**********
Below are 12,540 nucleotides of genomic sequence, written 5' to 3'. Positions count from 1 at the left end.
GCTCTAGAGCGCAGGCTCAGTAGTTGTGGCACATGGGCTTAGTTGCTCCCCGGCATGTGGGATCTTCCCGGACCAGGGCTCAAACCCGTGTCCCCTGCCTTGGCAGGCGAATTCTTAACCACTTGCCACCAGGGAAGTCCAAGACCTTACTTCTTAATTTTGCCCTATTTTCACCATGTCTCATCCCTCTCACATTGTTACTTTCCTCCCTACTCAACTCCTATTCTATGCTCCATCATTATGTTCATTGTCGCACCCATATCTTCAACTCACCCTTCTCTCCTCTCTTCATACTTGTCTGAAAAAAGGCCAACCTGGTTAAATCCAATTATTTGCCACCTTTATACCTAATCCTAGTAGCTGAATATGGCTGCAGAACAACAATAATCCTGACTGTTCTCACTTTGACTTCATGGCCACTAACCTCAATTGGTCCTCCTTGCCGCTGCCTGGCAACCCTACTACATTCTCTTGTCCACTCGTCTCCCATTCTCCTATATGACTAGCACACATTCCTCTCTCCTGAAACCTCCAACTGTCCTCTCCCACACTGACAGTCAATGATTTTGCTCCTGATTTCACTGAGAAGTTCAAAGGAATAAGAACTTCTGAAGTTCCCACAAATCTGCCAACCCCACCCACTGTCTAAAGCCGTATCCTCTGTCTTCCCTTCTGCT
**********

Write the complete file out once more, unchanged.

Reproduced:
Below are 12,540 nucleotides of genomic sequence, written 5' to 3'. Positions count from 1 at the left end.
GCTCTAGAGCGCAGGCTCAGTAGTTGTGGCACATGGGCTTAGTTGCTCCCCGGCATGTGGGATCTTCCCGGACCAGGGCTCAAACCCGTGTCCCCTGCCTTGGCAGGCGAATTCTTAACCACTTGCCACCAGGGAAGTCCAAGACCTTACTTCTTAATTTTGCCCTATTTTCACCATGTCTCATCCCTCTCACATTGTTACTTTCCTCCCTACTCAACTCCTATTCTATGCTCCATCATTATGTTCATTGTCGCACCCATATCTTCAACTCACCCTTCTCTCCTCTCTTCATACTTGTCTGAAAAAAGGCCAACCTGGTTAAATCCAATTATTTGCCACCTTTATACCTAATCCTAGTAGCTGAATATGGCTGCAGAACAACAATAATCCTGACTGTTCTCACTTTGACTTCATGGCCACTAACCTCAATTGGTCCTCCTTGCCGCTGCCTGGCAACCCTACTACATTCTCTTGTCCACTCGTCTCCCATTCTCCTATATGACTAGCACACATTCCTCTCTCCTGAAACCTCCAACTGTCCTCTCCCACACTGACAGTCAATGATTTTGCTCCTGATTTCACTGAGAAGTTCAAAGGAATAAGAACTTCTGAAGTTCCCACAAATCTGCCAACCCCACCCACTGTCTAAAGCCGTATCCTCTGTCTTCCCTTCTGCT